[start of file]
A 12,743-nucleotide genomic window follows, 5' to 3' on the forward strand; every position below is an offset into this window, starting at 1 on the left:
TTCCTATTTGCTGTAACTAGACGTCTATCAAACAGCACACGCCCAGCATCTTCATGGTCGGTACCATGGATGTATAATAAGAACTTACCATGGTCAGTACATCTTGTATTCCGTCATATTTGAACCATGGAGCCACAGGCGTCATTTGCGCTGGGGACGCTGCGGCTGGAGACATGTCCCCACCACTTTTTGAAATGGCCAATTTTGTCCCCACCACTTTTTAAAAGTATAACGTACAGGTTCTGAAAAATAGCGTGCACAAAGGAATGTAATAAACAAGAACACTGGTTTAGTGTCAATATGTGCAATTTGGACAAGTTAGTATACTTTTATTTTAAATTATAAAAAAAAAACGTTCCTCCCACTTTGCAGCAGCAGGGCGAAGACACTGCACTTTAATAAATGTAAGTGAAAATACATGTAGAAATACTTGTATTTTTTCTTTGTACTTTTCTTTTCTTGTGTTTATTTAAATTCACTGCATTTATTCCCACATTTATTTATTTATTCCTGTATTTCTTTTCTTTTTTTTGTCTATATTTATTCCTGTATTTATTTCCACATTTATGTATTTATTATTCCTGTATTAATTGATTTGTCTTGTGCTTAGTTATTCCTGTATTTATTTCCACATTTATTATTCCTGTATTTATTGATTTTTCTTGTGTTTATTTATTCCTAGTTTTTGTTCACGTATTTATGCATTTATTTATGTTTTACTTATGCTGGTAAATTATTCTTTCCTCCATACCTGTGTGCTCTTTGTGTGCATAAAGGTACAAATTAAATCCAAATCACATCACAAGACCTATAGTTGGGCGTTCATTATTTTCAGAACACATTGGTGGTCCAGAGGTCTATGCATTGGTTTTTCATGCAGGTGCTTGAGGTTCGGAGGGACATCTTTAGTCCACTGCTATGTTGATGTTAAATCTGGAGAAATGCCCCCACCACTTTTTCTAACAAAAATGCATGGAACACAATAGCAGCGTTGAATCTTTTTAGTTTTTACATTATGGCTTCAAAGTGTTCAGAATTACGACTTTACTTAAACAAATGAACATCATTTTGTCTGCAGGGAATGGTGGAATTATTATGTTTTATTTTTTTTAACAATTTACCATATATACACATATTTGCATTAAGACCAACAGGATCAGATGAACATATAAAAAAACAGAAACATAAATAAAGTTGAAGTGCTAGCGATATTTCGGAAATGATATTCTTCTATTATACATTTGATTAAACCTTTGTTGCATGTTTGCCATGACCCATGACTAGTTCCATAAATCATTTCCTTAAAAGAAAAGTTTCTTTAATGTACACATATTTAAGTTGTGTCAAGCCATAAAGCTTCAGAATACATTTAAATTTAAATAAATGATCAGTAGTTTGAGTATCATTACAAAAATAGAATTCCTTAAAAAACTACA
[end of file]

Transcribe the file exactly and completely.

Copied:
A 12,743-nucleotide genomic window follows, 5' to 3' on the forward strand; every position below is an offset into this window, starting at 1 on the left:
TTCCTATTTGCTGTAACTAGACGTCTATCAAACAGCACACGCCCAGCATCTTCATGGTCGGTACCATGGATGTATAATAAGAACTTACCATGGTCAGTACATCTTGTATTCCGTCATATTTGAACCATGGAGCCACAGGCGTCATTTGCGCTGGGGACGCTGCGGCTGGAGACATGTCCCCACCACTTTTTGAAATGGCCAATTTTGTCCCCACCACTTTTTAAAAGTATAACGTACAGGTTCTGAAAAATAGCGTGCACAAAGGAATGTAATAAACAAGAACACTGGTTTAGTGTCAATATGTGCAATTTGGACAAGTTAGTATACTTTTATTTTAAATTATAAAAAAAAAACGTTCCTCCCACTTTGCAGCAGCAGGGCGAAGACACTGCACTTTAATAAATGTAAGTGAAAATACATGTAGAAATACTTGTATTTTTTCTTTGTACTTTTCTTTTCTTGTGTTTATTTAAATTCACTGCATTTATTCCCACATTTATTTATTTATTCCTGTATTTCTTTTCTTTTTTTTGTCTATATTTATTCCTGTATTTATTTCCACATTTATGTATTTATTATTCCTGTATTAATTGATTTGTCTTGTGCTTAGTTATTCCTGTATTTATTTCCACATTTATTATTCCTGTATTTATTGATTTTTCTTGTGTTTATTTATTCCTAGTTTTTGTTCACGTATTTATGCATTTATTTATGTTTTACTTATGCTGGTAAATTATTCTTTCCTCCATACCTGTGTGCTCTTTGTGTGCATAAAGGTACAAATTAAATCCAAATCACATCACAAGACCTATAGTTGGGCGTTCATTATTTTCAGAACACATTGGTGGTCCAGAGGTCTATGCATTGGTTTTTCATGCAGGTGCTTGAGGTTCGGAGGGACATCTTTAGTCCACTGCTATGTTGATGTTAAATCTGGAGAAATGCCCCCACCACTTTTTCTAACAAAAATGCATGGAACACAATAGCAGCGTTGAATCTTTTTAGTTTTTACATTATGGCTTCAAAGTGTTCAGAATTACGACTTTACTTAAACAAATGAACATCATTTTGTCTGCAGGGAATGGTGGAATTATTATGTTTTATTTTTTTTAACAATTTACCATATATACACATATTTGCATTAAGACCAACAGGATCAGATGAACATATAAAAAAACAGAAACATAAATAAAGTTGAAGTGCTAGCGATATTTCGGAAATGATATTCTTCTATTATACATTTGATTAAACCTTTGTTGCATGTTTGCCATGACCCATGACTAGTTCCATAAATCATTTCCTTAAAAGAAAAGTTTCTTTAATGTACACATATTTAAGTTGTGTCAAGCCATAAAGCTTCAGAATACATTTAAATTTAAATAAATGATCAGTAGTTTGAGTATCATTACAAAAATAGAATTCCTTAAAAAACTACA